Discussing the regulatory uncertainty around level of expectation for FBOs

Discussing the regulatory uncertainty around level of expectation for FBOs

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By David Ambler, Former Head of US Resolution Planning, Societe Generale.

David, can you please tell the Risk Insights readers a little bit about yourself, your experiences and what your current professional focus is?

I spent the past 10 years with Societe Generale in a number of senior strategic change roles, the past five focused on DFA regulatory change. I led the development of SG’s section 165 US Resolution Plan from inception, was primary face off with the FRB and FDIC on resolution topics, and was a major contributor to the SG Group Recovery and Resolution plans required under the ECB/SRB mandates. I also led SG’s EPS effort, including establishing a US IHC, and building out the US capital, liquidity, risk and governance frameworks. My current focus is on rationalizing regulatory requirements into sustainable BAU processes.

Can you explain the changing criteria for lower risk institutions?

From inception in late 2011 when the agencies finalized their joint rule implementing resolution requirements for the largest banks (>$50 billion in consolidated assets) under Section 165(d) of The Dodd-Frank Act, banks were split into waves/groups based on size and this defined the implementation timetable. The largest (Waves 1 and 2), comprised the major US banks and largest foreign banks operating in the US, with the rest grouped into Wave 3. The regulators have subsequently refined these groups and amended the guidance to reflect differences in significance and structure, and have significantly increased requirements for the largest, and relaxed requirements for the smallest.

At the Recovery & Resolution USA Congress, you will be speaking on your insight regarding ‘Discussing the regulatory uncertainty around level of expectation for FBOs and preparation ahead of extended 2018 submission.’ Why is this a key concern right now? And what are the essential things to remember?

In August 2017, the regulators extended the filing deadline for the 20 remaining Wave 3 FBOs till December 2018, in order to allow time to incorporate the new requirements.  No timeframe was given for when the requirements would be provided. Five months have elapsed since, significantly shortening the available timeframe, and significant structural differences exist between FBOs with IHCs and those without, leading to significant uncertainty as to what is required.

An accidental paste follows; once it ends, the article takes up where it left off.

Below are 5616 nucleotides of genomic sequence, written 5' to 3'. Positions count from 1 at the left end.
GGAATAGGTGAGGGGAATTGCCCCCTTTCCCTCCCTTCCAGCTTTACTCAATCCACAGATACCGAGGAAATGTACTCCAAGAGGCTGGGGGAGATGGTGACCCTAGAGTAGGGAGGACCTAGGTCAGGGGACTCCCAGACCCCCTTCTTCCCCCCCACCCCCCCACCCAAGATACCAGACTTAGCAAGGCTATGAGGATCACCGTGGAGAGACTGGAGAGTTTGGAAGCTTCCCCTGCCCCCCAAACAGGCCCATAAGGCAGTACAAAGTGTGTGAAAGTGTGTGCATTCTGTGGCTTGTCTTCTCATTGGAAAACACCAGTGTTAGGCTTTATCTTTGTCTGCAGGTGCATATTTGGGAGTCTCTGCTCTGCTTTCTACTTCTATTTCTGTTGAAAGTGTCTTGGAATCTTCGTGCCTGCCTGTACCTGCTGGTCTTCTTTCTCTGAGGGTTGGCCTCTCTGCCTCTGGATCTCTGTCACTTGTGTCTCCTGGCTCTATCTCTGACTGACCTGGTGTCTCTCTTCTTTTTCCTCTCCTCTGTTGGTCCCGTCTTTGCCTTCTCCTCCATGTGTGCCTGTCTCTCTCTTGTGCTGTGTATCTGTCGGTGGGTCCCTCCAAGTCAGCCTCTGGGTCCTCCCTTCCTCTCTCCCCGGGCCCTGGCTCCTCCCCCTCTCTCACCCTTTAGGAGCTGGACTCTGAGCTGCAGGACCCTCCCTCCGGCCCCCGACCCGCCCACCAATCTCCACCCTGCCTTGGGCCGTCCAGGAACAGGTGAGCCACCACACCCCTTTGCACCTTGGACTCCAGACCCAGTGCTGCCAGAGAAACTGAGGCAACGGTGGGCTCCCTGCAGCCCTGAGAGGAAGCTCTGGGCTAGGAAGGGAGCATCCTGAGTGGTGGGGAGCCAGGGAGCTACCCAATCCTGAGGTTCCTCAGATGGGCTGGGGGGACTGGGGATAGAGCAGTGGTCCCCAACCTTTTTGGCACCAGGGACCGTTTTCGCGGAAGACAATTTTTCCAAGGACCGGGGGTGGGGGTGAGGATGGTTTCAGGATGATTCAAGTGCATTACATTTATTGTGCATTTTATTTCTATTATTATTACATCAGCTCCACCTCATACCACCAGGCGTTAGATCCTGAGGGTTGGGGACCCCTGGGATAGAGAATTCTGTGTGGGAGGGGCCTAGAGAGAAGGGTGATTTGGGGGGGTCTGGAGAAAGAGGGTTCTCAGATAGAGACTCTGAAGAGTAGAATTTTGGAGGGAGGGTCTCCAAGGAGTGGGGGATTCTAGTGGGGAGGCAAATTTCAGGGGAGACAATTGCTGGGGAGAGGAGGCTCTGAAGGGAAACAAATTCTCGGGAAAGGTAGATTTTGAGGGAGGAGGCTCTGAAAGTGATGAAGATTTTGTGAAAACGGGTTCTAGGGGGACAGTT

What in your opinion is the best way for financial institutions to manage obtaining funding from home office with unfinalized regulations?

There is no generic best way to fund. The best approach will vary by institution based on its legal entity and capital structure and whether it is required to meet TLAC and NSFR rules.

Can you please give a brief overview of the impact of implementing final requirements in shortened timeframe?

Given the uncertainty and structural differences within the remaining group of 20 FBOs, organizations have taken different approaches with some moving ahead and others adopting a “wait and see” approach. The delay in announcing requirements will likely result in organizations experiencing differing levels of difficulty in meeting requirements once announced, and hence costs to comply.

You will be joining a panel discussion alongside Morgan Stanley, Citi, and Credit Agricole to explore how recovery and resolution planning has shifted firm perspective from the business line to legal entities creating a simplified view. What do you believe will be the key talking points, and why?

Business lines often span legal entities, and with resolution focused on sustaining business activities so as not to disrupt the markets, and allowing for an orderly wind down or sale of activities, the legal entity and inter entity dependencies become the key focus. This requires a much better understanding of these dependencies, splitting of business entities from support entities, and ensuring that adequate capital and liquidity is available to ensure an orderly process. For Foreign Banks this also presents additional difficulties due to differences between home country and US regulations.

How do you see the recovery and resolution industry evolving over the next 6-12 months?

I think we are in a period of stabilization, where the focus will be on enhancing what is in place and rationalizing resolution and recovery requirements with the BAU processes for capital, liquidity, risk and governance required by other DFA requirements (EPS and CCAR). For Foreign Banks, this will also require greater cooperation between the home country and US regulators to converge requirements and interdependencies.